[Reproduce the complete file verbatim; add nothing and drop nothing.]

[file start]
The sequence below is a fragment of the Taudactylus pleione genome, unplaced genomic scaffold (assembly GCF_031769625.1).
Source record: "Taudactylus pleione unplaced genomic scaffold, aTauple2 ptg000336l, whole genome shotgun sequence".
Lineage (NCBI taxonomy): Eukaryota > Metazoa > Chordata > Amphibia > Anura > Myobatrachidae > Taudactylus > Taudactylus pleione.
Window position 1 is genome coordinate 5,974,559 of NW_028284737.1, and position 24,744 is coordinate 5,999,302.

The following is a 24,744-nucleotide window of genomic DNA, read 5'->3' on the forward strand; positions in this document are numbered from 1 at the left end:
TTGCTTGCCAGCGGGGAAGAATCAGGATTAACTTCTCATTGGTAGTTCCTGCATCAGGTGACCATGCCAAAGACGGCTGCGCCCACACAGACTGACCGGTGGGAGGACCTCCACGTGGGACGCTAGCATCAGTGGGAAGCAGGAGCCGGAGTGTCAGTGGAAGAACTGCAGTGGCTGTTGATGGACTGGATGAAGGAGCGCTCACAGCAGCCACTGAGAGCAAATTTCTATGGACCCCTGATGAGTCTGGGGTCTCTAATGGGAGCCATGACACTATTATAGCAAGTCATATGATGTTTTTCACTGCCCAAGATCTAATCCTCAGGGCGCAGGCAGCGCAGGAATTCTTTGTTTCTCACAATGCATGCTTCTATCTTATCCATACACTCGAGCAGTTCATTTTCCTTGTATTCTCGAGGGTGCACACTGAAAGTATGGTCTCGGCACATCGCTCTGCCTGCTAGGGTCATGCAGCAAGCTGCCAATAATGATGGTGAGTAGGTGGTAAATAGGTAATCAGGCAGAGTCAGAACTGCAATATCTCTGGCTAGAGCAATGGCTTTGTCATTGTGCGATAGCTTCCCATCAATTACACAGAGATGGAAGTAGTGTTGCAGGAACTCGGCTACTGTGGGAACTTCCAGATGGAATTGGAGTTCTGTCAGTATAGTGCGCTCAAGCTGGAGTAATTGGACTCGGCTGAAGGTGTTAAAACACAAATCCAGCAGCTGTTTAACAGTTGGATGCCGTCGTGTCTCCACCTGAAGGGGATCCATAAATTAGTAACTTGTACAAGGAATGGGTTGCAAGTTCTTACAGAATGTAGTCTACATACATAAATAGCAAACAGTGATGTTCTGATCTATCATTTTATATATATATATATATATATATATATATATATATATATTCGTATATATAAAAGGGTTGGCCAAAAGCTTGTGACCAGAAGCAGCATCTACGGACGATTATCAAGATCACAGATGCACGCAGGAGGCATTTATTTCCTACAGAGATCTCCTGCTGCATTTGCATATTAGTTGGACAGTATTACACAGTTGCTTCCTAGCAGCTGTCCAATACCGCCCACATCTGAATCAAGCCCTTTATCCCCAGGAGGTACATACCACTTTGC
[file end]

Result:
The sequence below is a fragment of the Taudactylus pleione genome, unplaced genomic scaffold (assembly GCF_031769625.1).
Source record: "Taudactylus pleione unplaced genomic scaffold, aTauple2 ptg000336l, whole genome shotgun sequence".
Lineage (NCBI taxonomy): Eukaryota > Metazoa > Chordata > Amphibia > Anura > Myobatrachidae > Taudactylus > Taudactylus pleione.
Window position 1 is genome coordinate 5,974,559 of NW_028284737.1, and position 24,744 is coordinate 5,999,302.

The following is a 24,744-nucleotide window of genomic DNA, read 5'->3' on the forward strand; positions in this document are numbered from 1 at the left end:
TTGCTTGCCAGCGGGGAAGAATCAGGATTAACTTCTCATTGGTAGTTCCTGCATCAGGTGACCATGCCAAAGACGGCTGCGCCCACACAGACTGACCGGTGGGAGGACCTCCACGTGGGACGCTAGCATCAGTGGGAAGCAGGAGCCGGAGTGTCAGTGGAAGAACTGCAGTGGCTGTTGATGGACTGGATGAAGGAGCGCTCACAGCAGCCACTGAGAGCAAATTTCTATGGACCCCTGATGAGTCTGGGGTCTCTAATGGGAGCCATGACACTATTATAGCAAGTCATATGATGTTTTTCACTGCCCAAGATCTAATCCTCAGGGCGCAGGCAGCGCAGGAATTCTTTGTTTCTCACAATGCATGCTTCTATCTTATCCATACACTCGAGCAGTTCATTTTCCTTGTATTCTCGAGGGTGCACACTGAAAGTATGGTCTCGGCACATCGCTCTGCCTGCTAGGGTCATGCAGCAAGCTGCCAATAATGATGGTGAGTAGGTGGTAAATAGGTAATCAGGCAGAGTCAGAACTGCAATATCTCTGGCTAGAGCAATGGCTTTGTCATTGTGCGATAGCTTCCCATCAATTACACAGAGATGGAAGTAGTGTTGCAGGAACTCGGCTACTGTGGGAACTTCCAGATGGAATTGGAGTTCTGTCAGTATAGTGCGCTCAAGCTGGAGTAATTGGACTCGGCTGAAGGTGTTAAAACACAAATCCAGCAGCTGTTTAACAGTTGGATGCCGTCGTGTCTCCACCTGAAGGGGATCCATAAATTAGTAACTTGTACAAGGAATGGGTTGCAAGTTCTTACAGAATGTAGTCTACATACATAAATAGCAAACAGTGATGTTCTGATCTATCATTTTATATATATATATATATATATATATATATATATATATATTCGTATATATAAAAGGGTTGGCCAAAAGCTTGTGACCAGAAGCAGCATCTACGGACGATTATCAAGATCACAGATGCACGCAGGAGGCATTTATTTCCTACAGAGATCTCCTGCTGCATTTGCATATTAGTTGGACAGTATTACACAGTTGCTTCCTAGCAGCTGTCCAATACCGCCCACATCTGAATCAAGCCCTTTATCCCCAGGAGGTACATACCACTTTGC